Jets forward Letestu nominated for Masterton award

Mark Letestu isn’t sure when, or even if, his next NHL game will come. But the 35-year-old deserves plenty of praise for working himself back into playing shape and making himself an option after enduring a hellish season in which his life and his career were placed in peril.

For those reasons, Letestu has been selected as the Winnipeg Jets’ nominee for the Bill Masterton Memorial Trophy, which is awarded annually to the NHL player who best exemplifies qualities of perseverance, sportsmanship and dedication to hockey.

MIKE DEAL / FREE PRESS</p>
<p>Mark Letestu has been selected as the Winnipeg Jets’ nominee for the Bill Masterton Memorial Trophy.</p>
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MIKE DEAL / FREE PRESS

Mark Letestu has been selected as the Winnipeg Jets’ nominee for the Bill Masterton Memorial Trophy.

“It’s an honour, for sure. I didn’t expected to be nominated for any NHL awards,” the veteran of 567 big-league games told the Free Press with a chuckle in a telephone interview on Monday from his off-season home in Columbus, Ohio.

“Perseverance, dedication, those words are pretty special to me. The unfortunate part of the award is it seems like you have to go through something, a little negative experience.”

Letestu signed a one-year free agent deal with the Jets last summer and began the season as a fourth-line centre. But the product of Elk Point, Alta. dressed for only seven games before he was diagnosed with myocarditis, an inflammation of the heart muscle.

The Jets’ medical staff first noticed abnormalities in testing, and an MRI and further evaluation at the Mayo Clinic in Rochester, Minn., confirmed it. The condition reduces the heart’s ability to pump, while also causing abnormal heart rhythms, and can lead to death if not caught soon enough.

The long road to recovery began, and Letestu got the green light in early March to resume skating with his Jets teammates wearing a yellow non-contact jersey. That went so well that Letestu was assigned to the Manitoba Moose on a conditioning assignment, where he was expected to play a handful of games before returning to the Jets for the stretch drive.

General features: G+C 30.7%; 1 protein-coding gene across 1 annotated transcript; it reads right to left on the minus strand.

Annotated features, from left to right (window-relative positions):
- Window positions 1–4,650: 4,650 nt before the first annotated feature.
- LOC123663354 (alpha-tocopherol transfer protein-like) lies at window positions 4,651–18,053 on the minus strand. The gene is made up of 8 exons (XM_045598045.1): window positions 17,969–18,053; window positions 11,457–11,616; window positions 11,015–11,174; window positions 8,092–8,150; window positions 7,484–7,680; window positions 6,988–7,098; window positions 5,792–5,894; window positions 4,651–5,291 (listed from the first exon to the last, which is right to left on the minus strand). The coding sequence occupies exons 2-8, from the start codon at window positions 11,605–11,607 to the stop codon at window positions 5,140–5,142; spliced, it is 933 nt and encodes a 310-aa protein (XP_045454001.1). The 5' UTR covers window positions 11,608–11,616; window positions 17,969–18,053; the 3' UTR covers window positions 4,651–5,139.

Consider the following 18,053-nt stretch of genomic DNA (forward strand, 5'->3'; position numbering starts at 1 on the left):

He jumped on a plane to Milwaukee, where the AHL club was set to play next, only to quickly learn the entire sports world was being halted by the COVID-19 pandemic.

“(The AHL assignment) was something I really wanted. It doesn’t matter how much practise you go through, you’re just not going to get to that level of being an option and even then, being an option was a long shot. There were a lot of bodies (with the Jets) that had really grinded out to be in a position to compete for a playoff spot, it almost felt unfair to take anybody’s spot. But that was the best course for me to at least become an option,” said Letestu.

“Sitting around for six months and then to get so close to being able to play again, and then kinda get shut down again, it feels like a continuation of what I’m going through. It feels almost incomplete. But eventually my hope is I get to play in the playoffs and hopefully put a bow on this thing.”

That could come later this summer, provided the NHL’s return-to-play protocol gets the green light for teams to proceed to training camp in mid-July followed by a 24-team Stanley Cup playoff tournament held in two hub cities likely from August to early October.

The Masterton is under the trusteeship of the Professional Hockey Writers’ Association. It’s named after Bill Masterton, the only NHL player to die from injuries sustained in a game.

Members of each chapter of the PHWA, which includes several Free Press writers, vote on the team representative. All 31 finalists were to be announced this morning, with the ultimate winner again voted on by the PHWA and revealed whenever the NHL holds their annual award ceremony, which will likely be in virtual form this year.

 

mike.mcintyre@freepress.mb.ca

Twitter: @mikemcintyrewpg

Mike McIntyre

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